Is the Lord among us or not? Maybe, the ancient Israelites feared, they were all alone. Maybe the Exodus itself had been a mistake. Maybe they'd misread the signs, and God had abandoned them.
At stake was not God's existence, but his presence in the details of their lives: is God with us here in the desert? Is he among us when we thirst? Is God still for us?
The "easy" thing about systems of oppression is that their chains of command are brutally clear. In Egypt, the Pharoah and his slavemasters were in charge, period. In the desert, by contrast, the Israelites faced all the terrors of true liberty. God would not oppress them into trusting him. "I will stand there," God promised Moses, knowing that what the people really needed wasn't water, but his abiding presence. Perhaps the true miracle wasn't God's intervention, but his restraint. Did anyone look past the waterfall that day, and glimpse the Holy One? Scripture says he was standing there, his trial apparently over, and his generous nature vindicated yet again.
God in the dock. God in the shadows. God in the cleft between rock and water. What does it mean that he goes to such ridiculous lengths to honor our liberty, even when that liberty frees us to ignore him?
It's important to note that God led the Israelites to Rephidim in the first place: they "traveled from place to place as the Lord commanded." Our misguided theologies of prosperity notwithstanding, the God who gives us water also gives us the wilderness. The place of strife is also a holy place. And the circumstances that ostensibly point to God's absence are often the ones that reveal his presence most richly.
When the ancient Hebrews named a place — a grove of trees, a well — they were marking it as significant in their sacred geography. Moses named the watering rock "Meribah," and "Massah." Not, "the source of abundant water" or "the rock where the Lord provided," but a place of trial, contention, and strife. I find it consoling that even this dark spot on the Israelites' spiritual map has a place in the foundational texts of our faith.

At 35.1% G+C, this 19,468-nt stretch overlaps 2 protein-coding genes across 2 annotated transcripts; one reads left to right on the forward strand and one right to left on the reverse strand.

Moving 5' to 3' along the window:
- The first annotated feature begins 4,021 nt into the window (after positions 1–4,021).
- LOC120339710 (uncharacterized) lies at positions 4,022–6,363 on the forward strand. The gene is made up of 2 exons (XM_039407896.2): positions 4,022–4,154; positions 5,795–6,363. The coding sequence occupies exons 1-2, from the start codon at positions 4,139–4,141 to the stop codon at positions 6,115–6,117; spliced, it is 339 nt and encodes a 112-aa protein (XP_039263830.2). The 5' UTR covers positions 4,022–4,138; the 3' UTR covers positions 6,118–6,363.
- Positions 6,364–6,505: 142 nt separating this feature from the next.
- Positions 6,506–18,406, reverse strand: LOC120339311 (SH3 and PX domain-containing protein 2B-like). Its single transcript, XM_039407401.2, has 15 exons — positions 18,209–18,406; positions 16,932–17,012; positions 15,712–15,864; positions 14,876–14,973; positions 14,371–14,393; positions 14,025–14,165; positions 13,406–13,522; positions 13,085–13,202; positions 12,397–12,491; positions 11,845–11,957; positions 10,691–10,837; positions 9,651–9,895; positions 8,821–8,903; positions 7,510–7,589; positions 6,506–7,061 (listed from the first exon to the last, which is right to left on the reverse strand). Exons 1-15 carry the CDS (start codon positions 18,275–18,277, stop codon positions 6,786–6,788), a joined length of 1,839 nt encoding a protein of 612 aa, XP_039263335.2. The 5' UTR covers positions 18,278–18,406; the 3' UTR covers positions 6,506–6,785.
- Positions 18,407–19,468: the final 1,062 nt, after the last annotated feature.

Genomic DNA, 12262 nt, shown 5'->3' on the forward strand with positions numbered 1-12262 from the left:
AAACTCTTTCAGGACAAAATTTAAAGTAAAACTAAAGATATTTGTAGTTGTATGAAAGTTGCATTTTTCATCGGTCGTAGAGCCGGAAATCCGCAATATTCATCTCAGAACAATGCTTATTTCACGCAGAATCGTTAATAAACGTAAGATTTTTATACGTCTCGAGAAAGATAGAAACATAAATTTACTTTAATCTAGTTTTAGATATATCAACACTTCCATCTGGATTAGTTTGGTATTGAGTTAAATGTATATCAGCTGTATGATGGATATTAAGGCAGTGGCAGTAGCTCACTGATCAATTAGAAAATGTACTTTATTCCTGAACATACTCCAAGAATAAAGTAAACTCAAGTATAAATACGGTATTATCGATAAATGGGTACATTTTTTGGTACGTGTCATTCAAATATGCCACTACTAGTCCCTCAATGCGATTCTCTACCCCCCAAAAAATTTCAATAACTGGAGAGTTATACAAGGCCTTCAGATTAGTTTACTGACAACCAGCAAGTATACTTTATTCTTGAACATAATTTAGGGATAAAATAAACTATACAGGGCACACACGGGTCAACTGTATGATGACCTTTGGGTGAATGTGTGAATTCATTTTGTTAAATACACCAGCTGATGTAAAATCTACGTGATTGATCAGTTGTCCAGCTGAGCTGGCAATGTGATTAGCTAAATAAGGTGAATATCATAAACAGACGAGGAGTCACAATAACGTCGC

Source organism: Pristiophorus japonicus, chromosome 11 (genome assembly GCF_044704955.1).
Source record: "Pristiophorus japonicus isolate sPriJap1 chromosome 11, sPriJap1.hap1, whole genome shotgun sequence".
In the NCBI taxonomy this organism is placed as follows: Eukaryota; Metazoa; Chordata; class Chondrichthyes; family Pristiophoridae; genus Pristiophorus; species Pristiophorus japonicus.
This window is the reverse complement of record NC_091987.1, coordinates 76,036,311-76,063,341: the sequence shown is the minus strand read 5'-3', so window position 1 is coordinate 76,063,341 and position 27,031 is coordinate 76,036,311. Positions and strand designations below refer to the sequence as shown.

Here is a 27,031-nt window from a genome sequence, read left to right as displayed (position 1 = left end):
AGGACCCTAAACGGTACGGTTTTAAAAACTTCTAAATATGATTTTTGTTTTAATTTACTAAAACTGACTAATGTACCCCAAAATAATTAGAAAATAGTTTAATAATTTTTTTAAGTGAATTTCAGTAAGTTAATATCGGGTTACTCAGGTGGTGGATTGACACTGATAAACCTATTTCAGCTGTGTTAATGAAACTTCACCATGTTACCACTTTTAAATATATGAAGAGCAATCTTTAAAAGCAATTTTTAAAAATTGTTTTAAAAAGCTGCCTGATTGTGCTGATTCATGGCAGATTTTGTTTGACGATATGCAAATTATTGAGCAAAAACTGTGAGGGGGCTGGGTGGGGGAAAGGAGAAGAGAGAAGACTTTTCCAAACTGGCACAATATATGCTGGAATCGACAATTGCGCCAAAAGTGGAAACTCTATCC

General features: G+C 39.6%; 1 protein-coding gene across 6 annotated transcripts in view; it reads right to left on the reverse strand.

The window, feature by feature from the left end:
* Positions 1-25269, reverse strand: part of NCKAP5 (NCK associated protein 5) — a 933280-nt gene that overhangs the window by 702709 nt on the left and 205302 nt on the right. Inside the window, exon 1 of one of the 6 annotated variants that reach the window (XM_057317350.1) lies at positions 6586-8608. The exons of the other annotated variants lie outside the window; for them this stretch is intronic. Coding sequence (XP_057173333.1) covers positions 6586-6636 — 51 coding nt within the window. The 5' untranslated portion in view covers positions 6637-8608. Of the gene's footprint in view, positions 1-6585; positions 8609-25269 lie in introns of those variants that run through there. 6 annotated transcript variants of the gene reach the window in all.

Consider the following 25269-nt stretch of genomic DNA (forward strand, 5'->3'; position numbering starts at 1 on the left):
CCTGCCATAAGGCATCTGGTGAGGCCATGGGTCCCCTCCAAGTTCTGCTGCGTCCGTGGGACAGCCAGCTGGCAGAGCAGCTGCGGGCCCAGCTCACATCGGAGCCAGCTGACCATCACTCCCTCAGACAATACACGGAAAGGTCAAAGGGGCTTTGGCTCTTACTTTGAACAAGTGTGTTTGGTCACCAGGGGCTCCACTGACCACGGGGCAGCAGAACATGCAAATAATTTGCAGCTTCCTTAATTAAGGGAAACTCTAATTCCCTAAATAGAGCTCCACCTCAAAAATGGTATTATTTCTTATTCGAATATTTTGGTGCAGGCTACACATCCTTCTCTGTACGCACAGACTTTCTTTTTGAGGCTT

Is God among us or not? Foolishly, we ask the question as if its answer should come to us once-and-for-all, so that if God proved his existence thunderously enough, we'd never ask for reassurance again. He won't. And even if he did, this story from Exodus teaches us that we'd ask again, anyway. What the Israelites really yearned for — what we really yearn for — is not God out there in the cosmos. It's God right here, in the messy particulars of our lives. We ask again and again because we need to know again and again. Is God among us now? And now, and now, and now? In the parched marriage, the gut-wrenching diagnosis, the shrinking paycheck, the untimely death? In the war zone, the brothel, the earthquake, the drought? In the scorching, shape-shifting deserts he leads us into and out of for reasons we often don't understand — is God among us or not?
It's the only question that matters. To ask it is to register our need, our yearning, and our hope. To ask it is to journey into radical freedom, knowing that the God of both wilderness and water has compassion enough for our questions. As it turns out, God doesn't need a legal address in order to answer our summons. To our perpetual surprise, he shows up freely and stands before us. He is in the dock, now as ever. Waiting.
Image credits: (1) Bleon1.wordpress.com; (2) Wikiart.org; and (3) Panoramio.com.